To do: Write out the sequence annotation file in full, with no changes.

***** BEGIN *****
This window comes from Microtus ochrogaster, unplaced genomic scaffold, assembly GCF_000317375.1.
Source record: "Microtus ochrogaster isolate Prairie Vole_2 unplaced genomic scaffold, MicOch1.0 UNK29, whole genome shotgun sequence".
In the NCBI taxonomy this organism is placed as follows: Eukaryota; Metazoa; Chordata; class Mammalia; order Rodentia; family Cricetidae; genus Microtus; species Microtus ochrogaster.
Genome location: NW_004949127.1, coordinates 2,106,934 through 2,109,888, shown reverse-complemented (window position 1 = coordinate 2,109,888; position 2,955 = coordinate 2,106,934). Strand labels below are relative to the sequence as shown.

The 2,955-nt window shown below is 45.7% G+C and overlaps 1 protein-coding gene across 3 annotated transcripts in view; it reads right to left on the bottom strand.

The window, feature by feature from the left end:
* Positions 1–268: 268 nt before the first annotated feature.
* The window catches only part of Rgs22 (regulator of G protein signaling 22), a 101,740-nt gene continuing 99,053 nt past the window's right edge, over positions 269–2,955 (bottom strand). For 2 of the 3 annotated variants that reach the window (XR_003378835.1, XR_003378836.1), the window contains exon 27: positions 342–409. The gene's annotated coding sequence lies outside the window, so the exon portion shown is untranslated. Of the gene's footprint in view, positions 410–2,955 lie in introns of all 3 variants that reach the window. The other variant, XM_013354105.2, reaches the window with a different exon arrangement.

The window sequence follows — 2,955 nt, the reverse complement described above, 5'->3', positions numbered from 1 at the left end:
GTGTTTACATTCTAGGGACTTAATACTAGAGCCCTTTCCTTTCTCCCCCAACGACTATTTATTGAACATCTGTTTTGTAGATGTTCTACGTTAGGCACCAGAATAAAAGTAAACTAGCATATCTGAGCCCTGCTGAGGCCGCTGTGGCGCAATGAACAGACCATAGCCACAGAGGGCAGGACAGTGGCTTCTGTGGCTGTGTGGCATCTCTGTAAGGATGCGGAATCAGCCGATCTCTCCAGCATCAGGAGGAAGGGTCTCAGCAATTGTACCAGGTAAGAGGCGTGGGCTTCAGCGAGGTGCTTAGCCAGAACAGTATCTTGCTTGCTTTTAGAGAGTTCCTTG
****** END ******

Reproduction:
This window comes from Microtus ochrogaster, unplaced genomic scaffold, assembly GCF_000317375.1.
Source record: "Microtus ochrogaster isolate Prairie Vole_2 unplaced genomic scaffold, MicOch1.0 UNK29, whole genome shotgun sequence".
In the NCBI taxonomy this organism is placed as follows: Eukaryota; Metazoa; Chordata; class Mammalia; order Rodentia; family Cricetidae; genus Microtus; species Microtus ochrogaster.
Genome location: NW_004949127.1, coordinates 2,106,934 through 2,109,888, shown reverse-complemented (window position 1 = coordinate 2,109,888; position 2,955 = coordinate 2,106,934). Strand labels below are relative to the sequence as shown.

The 2,955-nt window shown below is 45.7% G+C and overlaps 1 protein-coding gene across 3 annotated transcripts in view; it reads right to left on the bottom strand.

The window, feature by feature from the left end:
* Positions 1–268: 268 nt before the first annotated feature.
* The window catches only part of Rgs22 (regulator of G protein signaling 22), a 101,740-nt gene continuing 99,053 nt past the window's right edge, over positions 269–2,955 (bottom strand). For 2 of the 3 annotated variants that reach the window (XR_003378835.1, XR_003378836.1), the window contains exon 27: positions 342–409. The gene's annotated coding sequence lies outside the window, so the exon portion shown is untranslated. Of the gene's footprint in view, positions 410–2,955 lie in introns of all 3 variants that reach the window. The other variant, XM_013354105.2, reaches the window with a different exon arrangement.

The window sequence follows — 2,955 nt, the reverse complement described above, 5'->3', positions numbered from 1 at the left end:
GTGTTTACATTCTAGGGACTTAATACTAGAGCCCTTTCCTTTCTCCCCCAACGACTATTTATTGAACATCTGTTTTGTAGATGTTCTACGTTAGGCACCAGAATAAAAGTAAACTAGCATATCTGAGCCCTGCTGAGGCCGCTGTGGCGCAATGAACAGACCATAGCCACAGAGGGCAGGACAGTGGCTTCTGTGGCTGTGTGGCATCTCTGTAAGGATGCGGAATCAGCCGATCTCTCCAGCATCAGGAGGAAGGGTCTCAGCAATTGTACCAGGTAAGAGGCGTGGGCTTCAGCGAGGTGCTTAGCCAGAACAGTATCTTGCTTGCTTTTAGAGAGTTCCTTG